CRANFORD, N.J. (CBSNewYork) -- Nearly six months after Hurricane Irene, some Tri-State Area residents are still picking up the pieces.
At first glance, it looks like Bob Kaminski and his Manville, N.J., home have rebounded nicely from the damage caused by Irene. The manicured lawn is free from the muddy and water-logged possessions that once rested there. Plus, his controversial “You Loot, I Shoot” sign is gone.
Photo Gallery: Hurricane Irene
One look at his basement, however, and it’s clear there’s still plenty of work to do.
“I’ve got a cracked foundation wall. They’ve gotta replace two walls and I’m paying to have the other two re-enforced,” Kaminski told CBS 2′s Elise Finch.
The contents of his basement are now in a storage container. It is one of many costs Kaminski said was not covered by homeowner’s insurance or FEMA.
In fact, he said a dispute with a contractor over whether flood waters were what really damaged his home resulted in him getting his FEMA check just a few weeks ago.
“Here I am six months later, finally rebuilding a foundation wall,” Kaminski said.
Kaminski said it’s going to cost him $150,000 to repair all of the damage from Hurricane Irene. He also said he’s only being reimbursed $85,000.
“I’m being killed with flood insurance. My homeowners has gone up double since the floods and I can’t move, I can’t leave,” Kaminski said. “The large farmhouse next to me was on the market for $189,000, not even a bid, not even a bid.”
Kaminski’s neighbors have similar stories and they said they want the government to buy the homes since no one else will, because it’s only a matter of time before another big storm devastates the area again.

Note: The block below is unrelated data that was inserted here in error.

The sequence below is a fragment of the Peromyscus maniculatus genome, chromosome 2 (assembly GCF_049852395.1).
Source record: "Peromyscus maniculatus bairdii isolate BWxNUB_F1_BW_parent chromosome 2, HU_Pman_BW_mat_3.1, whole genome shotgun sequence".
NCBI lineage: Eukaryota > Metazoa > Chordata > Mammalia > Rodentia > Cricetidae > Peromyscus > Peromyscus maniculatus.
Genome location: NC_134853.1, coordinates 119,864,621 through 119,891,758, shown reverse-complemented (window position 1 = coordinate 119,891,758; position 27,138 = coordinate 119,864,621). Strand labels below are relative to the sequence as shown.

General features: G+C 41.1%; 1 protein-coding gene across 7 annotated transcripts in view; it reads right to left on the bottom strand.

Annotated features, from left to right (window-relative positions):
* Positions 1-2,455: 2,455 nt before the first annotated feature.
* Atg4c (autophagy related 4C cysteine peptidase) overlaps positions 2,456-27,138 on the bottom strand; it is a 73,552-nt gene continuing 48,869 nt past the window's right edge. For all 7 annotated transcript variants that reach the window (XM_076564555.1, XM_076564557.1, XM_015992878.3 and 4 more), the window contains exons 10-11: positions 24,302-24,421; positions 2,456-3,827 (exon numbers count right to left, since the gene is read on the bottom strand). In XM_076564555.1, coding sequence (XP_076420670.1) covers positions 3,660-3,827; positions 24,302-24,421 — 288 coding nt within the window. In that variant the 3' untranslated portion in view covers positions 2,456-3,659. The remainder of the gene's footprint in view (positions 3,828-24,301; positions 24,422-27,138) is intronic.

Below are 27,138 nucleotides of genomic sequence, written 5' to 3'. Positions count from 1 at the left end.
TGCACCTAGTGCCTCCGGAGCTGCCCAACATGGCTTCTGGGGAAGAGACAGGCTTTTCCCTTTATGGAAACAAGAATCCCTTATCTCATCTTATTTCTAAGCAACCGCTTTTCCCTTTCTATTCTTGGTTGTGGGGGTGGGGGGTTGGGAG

Kaminski was just one of nearly 50,000 in New Jersey, who was approved for federal disaster assistance as a result of Hurricane Irene.
Places like Cranford are also still being affected. While flood waters receded long ago, questions remain about who will get federal money to lift their homes above the floodplain.
Evidence of Irene’s wrath still litters the town, but there will be more storms and more flooding. So to keep it from happening again, the township applied for FEMA funds to elevate homes and actually extend the foundations and lift them above the floodplain.
“Our plan is to raise all of the homes that satisfy FEMA’s definition of severe repetitive loss,” said Cranford Mayor David Robinson.
The force of the water blew out Karen Wolansky’s basement windows and flood waters rose.
“The house was basically filled with sewage and mud and silt,” Wolansky explained to CBS 2′s Vanessa Murdock.
But, if FEMA does award money, there will only be enough to elevate some of the eligible homes. Fifty homeowners applied, but only 18 will get the boost for the hefty price tag of $190,000 a pop. The township decided which ones and some homeowners want to know why they’re homes didn’t make the cut.
“We need to elevate our home to protect ourselves from the next flood,” Wolansky said. “How were the homes selected? What was the criteria?”
The town said “Funding was based on neighborhoods closest to the body of water. We are being sensitive to privacy concerns.” Still some residents claim it’s not going down that way.
The rebuild and cleanup is also continuing in Fairfield, Conn.
LISTEN: 1010 WINS’ Al Jones Reports
“Irene was a far worse, more severe storm — more than any storm I remember,” Steven Saff told 1010 WINS’ Al Jones.
He said nearly every homeowner on Fairfield Beach Road suffered major damage — garages leveled, two sea walls washed away and five homes condemned.
However, he said that despite the damage and the aftermath, there is still plenty of hope for a better day.
“Standing here six months afterwards, it’s nice to watch some tulip bulbs come up, that nature seems to find a way to prevail,” Saff said.